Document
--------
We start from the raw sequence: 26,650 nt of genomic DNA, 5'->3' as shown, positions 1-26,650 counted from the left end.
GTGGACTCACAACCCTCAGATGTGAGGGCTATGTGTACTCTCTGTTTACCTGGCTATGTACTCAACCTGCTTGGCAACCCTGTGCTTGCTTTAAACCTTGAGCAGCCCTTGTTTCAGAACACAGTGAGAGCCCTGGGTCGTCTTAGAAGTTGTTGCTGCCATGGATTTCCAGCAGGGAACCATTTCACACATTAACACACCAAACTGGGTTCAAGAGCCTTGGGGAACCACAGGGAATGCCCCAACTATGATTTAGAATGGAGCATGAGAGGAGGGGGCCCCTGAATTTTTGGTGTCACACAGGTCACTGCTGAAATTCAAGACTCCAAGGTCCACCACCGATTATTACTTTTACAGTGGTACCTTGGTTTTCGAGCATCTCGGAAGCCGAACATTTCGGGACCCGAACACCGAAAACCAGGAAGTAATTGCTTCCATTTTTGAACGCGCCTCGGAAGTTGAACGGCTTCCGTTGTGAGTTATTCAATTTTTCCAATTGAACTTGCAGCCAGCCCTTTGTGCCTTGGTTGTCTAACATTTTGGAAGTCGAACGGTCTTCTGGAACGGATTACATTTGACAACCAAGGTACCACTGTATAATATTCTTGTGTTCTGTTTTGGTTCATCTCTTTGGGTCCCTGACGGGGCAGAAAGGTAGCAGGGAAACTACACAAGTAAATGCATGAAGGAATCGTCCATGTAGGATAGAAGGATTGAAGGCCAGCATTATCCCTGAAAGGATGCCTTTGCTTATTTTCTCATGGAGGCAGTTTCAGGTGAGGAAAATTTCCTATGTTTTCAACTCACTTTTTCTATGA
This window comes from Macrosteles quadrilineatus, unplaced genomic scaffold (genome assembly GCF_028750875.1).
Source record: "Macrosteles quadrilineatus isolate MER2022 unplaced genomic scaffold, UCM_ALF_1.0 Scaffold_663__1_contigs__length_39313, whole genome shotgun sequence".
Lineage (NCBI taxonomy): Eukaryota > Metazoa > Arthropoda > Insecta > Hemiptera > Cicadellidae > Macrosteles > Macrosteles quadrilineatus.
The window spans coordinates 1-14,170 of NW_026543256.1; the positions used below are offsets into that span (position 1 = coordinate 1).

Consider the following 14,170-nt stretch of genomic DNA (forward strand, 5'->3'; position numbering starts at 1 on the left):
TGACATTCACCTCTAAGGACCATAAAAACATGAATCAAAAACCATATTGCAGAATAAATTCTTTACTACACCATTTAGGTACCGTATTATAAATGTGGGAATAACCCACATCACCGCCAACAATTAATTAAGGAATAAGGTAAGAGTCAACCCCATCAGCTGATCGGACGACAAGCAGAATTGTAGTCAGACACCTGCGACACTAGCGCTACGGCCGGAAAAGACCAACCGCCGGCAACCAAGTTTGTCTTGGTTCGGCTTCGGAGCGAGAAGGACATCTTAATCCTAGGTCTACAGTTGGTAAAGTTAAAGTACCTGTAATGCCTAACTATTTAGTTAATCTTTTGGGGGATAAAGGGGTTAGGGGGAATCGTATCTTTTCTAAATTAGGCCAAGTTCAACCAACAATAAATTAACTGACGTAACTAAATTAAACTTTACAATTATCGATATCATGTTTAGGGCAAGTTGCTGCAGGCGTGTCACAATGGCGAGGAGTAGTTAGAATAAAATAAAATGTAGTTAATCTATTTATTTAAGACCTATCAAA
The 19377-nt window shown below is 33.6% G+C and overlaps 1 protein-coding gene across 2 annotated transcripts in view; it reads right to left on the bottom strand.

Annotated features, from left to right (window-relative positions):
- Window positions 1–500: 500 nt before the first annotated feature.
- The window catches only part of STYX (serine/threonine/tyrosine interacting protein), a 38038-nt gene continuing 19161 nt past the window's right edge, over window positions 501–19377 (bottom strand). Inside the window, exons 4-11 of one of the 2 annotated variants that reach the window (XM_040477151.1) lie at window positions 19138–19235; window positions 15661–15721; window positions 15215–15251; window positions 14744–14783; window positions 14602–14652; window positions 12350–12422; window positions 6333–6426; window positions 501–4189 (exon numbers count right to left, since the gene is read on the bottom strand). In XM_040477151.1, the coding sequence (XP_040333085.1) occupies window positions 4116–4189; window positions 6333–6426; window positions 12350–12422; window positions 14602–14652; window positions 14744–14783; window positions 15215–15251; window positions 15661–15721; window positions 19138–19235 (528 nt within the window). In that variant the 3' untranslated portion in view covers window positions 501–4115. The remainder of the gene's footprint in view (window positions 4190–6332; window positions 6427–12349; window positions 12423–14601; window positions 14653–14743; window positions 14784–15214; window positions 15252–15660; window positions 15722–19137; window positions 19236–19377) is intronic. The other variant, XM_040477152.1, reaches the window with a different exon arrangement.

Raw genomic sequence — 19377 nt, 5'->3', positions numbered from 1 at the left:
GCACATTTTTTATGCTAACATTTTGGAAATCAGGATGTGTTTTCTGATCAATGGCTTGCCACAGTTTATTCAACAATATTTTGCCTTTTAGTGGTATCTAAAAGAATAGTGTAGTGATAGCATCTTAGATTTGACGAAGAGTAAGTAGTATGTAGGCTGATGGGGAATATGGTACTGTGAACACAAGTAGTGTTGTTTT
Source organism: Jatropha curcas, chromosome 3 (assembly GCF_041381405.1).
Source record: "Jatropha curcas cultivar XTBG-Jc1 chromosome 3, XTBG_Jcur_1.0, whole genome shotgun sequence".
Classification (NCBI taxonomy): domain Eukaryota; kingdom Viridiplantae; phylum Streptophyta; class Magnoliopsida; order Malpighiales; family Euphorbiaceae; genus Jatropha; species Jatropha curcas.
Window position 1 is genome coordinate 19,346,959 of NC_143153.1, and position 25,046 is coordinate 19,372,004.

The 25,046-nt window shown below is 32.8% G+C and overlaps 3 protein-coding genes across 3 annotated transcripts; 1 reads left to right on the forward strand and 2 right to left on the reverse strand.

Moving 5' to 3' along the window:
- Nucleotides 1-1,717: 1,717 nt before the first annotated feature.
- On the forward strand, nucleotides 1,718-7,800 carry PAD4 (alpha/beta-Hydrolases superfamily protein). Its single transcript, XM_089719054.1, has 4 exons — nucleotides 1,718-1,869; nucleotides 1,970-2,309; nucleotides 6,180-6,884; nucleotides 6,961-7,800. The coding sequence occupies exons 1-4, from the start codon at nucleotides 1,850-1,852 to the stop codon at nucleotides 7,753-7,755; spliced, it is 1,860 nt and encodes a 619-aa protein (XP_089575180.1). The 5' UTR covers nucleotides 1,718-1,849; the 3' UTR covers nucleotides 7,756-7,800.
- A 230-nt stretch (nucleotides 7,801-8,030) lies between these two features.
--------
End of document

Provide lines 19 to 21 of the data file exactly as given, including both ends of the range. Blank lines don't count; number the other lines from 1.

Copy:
The 25,046-nt window shown below is 32.8% G+C and overlaps 3 protein-coding genes across 3 annotated transcripts; 1 reads left to right on the forward strand and 2 right to left on the reverse strand.

Moving 5' to 3' along the window:
- Nucleotides 1-1,717: 1,717 nt before the first annotated feature.